How to Find Great Developers
Now that tech companies are laying off large numbers of engineers, this is the time for growing companies to find new talent. At E-accent, we have always been able to work with great developers. This is how we found them.
The job advertisement
Our job advertisement had the usual sections:
- the business that our company is in,
- what we value,
- the job position and requirements,
- what we were looking for in a candidate.
Being down to earth, we left out the buzzwords, so we did not look for “ninjas” to build the “next generation” of “AI-based” software X, let alone “on the blockchain”.
Instead, we were very concrete and explicit in what we did and what we were looking for.
We would ask candidates to submit a cover letter and a resume.
Where we advertised
We would advertise on job boards, usually:
We did not work with recruiters, but we could have.
What I would do differently
One thing that we did not do was advertise salaries, because we were hiring internationally, and gross wages, take-home pay and benefits vary wildly across countries.
Next time I would do this differently though, with example calculations for different countries, so that people would at least have an idea of what to expect.
Phase 1: Selection of cover letters and resume
During the first selection, we would look for well-written cover letters that showed genuine interest in the position.
This would filter out at least 95% of candidates, as the cover letter would often be missing, or be very generic, so that it was clear that no effort had been made.
We also paid attention to writing skills, as these tend to be a good predictor of programming skills.
In resumes, we particularly looked for relationships between technology and impact.
Other candidates would say something like “Rewrote an internal search engine in C++ to allow a ten-fold performance increase to index a high volume of corporate PDF and Word documents”, which gave us a better idea.
We did not care too much about college education, as this appeared to be a poor predictor of performance. We’ve worked with highly skilled programmers who had a law or English degree.
For the same reason, we also did not care about years of experience (beyond a minimum of three).
Phase 2: Interviews
All candidates who went through the first selection successfully were interviewed.
We would do the interview through audio or video, whatever the candidate was more comfortable with.
Sometimes me and a colleague-engineer would do the interviews together, sometimes we would do them separately.
The goals of the interview were:
- to get to know each other personally,
- and to verify if our values, interests and ways of working were aligned.
During my favourite part of the interview, we would discuss real-world projects in more (technical) detail, sometimes even taking a deep dive into the source code via screenshare.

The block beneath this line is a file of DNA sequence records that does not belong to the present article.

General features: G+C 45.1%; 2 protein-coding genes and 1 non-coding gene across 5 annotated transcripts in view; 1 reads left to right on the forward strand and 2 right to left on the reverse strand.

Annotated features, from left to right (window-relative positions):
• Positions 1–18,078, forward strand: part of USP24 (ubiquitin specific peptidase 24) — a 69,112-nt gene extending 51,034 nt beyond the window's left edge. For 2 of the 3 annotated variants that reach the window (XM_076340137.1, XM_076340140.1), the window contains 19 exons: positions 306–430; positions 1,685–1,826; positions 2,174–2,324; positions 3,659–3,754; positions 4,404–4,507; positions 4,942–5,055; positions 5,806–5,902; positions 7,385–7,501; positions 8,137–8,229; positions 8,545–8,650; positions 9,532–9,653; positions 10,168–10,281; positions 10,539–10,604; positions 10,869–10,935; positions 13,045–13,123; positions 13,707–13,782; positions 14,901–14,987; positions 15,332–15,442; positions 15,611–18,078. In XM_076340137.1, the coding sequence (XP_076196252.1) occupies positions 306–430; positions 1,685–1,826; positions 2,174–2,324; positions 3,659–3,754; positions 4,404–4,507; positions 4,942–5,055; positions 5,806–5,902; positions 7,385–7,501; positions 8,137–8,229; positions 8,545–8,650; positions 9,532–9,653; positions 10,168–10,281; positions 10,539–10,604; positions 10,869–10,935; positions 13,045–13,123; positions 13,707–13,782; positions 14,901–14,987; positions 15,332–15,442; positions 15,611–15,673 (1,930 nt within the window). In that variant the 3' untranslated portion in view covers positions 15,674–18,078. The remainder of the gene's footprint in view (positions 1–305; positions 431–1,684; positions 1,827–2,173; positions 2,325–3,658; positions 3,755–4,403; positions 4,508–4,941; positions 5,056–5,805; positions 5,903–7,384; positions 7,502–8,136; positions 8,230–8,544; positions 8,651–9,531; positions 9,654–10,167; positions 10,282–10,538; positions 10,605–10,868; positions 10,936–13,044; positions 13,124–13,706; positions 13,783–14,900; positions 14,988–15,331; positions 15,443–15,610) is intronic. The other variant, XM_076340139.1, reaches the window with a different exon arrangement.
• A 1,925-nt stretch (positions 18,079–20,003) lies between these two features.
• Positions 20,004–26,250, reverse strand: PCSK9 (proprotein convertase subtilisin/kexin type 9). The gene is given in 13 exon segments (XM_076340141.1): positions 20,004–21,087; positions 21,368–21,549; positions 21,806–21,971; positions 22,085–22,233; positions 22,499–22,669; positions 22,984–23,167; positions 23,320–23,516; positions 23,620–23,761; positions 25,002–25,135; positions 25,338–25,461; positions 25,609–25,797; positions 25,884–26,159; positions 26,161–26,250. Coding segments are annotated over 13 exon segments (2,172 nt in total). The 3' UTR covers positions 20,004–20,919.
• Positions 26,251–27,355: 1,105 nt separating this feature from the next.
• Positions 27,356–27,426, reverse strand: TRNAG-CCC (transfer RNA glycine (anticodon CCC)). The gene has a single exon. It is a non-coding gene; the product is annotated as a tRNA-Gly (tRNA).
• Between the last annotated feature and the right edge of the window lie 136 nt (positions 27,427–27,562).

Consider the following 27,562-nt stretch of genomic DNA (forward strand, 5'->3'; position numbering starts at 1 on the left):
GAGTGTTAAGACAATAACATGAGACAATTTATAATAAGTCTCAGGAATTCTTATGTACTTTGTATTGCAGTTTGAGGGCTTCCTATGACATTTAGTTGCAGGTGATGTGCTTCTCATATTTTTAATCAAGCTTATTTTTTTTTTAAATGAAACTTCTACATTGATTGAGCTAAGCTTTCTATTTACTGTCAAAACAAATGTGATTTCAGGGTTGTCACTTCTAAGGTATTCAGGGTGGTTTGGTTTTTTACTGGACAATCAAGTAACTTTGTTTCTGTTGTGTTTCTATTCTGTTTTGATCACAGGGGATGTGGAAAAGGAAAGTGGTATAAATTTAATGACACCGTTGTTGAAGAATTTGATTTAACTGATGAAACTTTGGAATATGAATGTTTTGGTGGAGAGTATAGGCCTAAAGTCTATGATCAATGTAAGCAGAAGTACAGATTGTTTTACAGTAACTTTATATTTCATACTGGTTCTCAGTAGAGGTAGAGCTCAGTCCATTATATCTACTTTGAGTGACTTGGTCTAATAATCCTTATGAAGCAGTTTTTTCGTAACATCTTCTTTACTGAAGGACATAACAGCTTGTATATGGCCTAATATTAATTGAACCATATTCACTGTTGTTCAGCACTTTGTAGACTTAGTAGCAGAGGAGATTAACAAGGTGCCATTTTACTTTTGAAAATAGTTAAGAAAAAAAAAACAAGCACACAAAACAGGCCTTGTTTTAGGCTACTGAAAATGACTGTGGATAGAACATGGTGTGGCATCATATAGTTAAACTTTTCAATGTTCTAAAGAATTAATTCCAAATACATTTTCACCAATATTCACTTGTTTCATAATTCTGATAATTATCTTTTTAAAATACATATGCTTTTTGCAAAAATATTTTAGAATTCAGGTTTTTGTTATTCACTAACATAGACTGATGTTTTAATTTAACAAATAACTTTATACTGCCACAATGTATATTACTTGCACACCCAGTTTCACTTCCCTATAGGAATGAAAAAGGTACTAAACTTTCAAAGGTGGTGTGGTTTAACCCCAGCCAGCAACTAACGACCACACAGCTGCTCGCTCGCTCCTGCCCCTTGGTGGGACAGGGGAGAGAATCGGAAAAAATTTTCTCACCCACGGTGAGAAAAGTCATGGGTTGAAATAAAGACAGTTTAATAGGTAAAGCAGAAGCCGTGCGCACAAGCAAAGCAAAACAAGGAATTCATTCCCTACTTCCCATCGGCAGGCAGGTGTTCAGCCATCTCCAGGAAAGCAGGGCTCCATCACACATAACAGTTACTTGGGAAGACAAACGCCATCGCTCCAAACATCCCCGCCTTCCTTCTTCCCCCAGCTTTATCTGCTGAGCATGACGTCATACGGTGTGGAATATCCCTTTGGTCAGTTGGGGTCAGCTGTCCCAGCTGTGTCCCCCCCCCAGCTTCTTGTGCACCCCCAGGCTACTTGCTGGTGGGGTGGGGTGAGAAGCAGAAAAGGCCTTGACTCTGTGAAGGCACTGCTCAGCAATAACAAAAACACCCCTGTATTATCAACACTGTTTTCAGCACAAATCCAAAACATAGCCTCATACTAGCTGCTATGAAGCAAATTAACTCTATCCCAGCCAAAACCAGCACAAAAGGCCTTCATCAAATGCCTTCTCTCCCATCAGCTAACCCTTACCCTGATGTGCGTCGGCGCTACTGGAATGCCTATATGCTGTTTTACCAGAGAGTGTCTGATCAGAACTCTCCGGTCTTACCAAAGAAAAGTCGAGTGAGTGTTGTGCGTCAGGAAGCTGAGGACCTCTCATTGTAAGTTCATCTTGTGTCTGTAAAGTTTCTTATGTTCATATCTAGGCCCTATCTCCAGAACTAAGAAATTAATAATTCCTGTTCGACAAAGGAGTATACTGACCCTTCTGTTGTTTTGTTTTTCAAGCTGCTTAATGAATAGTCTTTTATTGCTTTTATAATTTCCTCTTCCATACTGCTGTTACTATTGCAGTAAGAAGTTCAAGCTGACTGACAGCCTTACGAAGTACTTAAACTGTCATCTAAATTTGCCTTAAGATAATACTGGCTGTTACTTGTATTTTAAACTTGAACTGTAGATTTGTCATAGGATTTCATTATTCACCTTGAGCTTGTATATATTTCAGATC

This was where people’s passions would come to the surface. If the candidate and my colleague would get completely fired up and the interview went way past the scheduled time, it was a good sign.
Phase 3: Technical Assignments
When both sides were happy about the interview, we would give the candidate a small technical assignment based on a real-world case.
We never did whiteboard or live assignments. We wanted people to be in their comfort zones.
The results were invariably quite informative.
Some candidates would come up with a really bare-bones Rails app with two controllers and no tests.
Other candidates would come up with a fully-fledged application with a highly polished user interface and a fully executable specification.
Phase 4: Reference checks
We asked candidates to provide us with two references of former employers or clients.
This reduced our risk of hiring someone who had had to leave a previous job because of misconduct.
Phase 5: Background checks
We ran background checks when we could, but it wasn’t always feasible.
We recruited worldwide and we wouldn’t know if we could trust a background check from some of the countries in which we were hiring.
We always consulted with our clients before adding a candidate to the team that was working on their software.
Many companies that I know don’t run background checks, but you need to make your own risk assessment. If you work with high-value source code or data, or if you want to apply for ISO-27001 certification, you shouldn’t (and probably even can’t) skip these checks.
Phase 6: 2-month trial
At this stage, we would offer the candidate a 2-month contract, so that we could get some experience working together.
During the trial period, candidates would work (and have access to) one project only, with permission from the client.
One of our team would be the candidate’s “sponsor”. This “master-apprentice” model of learning the ropes was extremely effective in getting candidates up to speed.
We’ve been extremely fortunate in finding and working with great developers.
If you’re looking into hiring developers, perhaps some of the methods described above can help you become successful as well.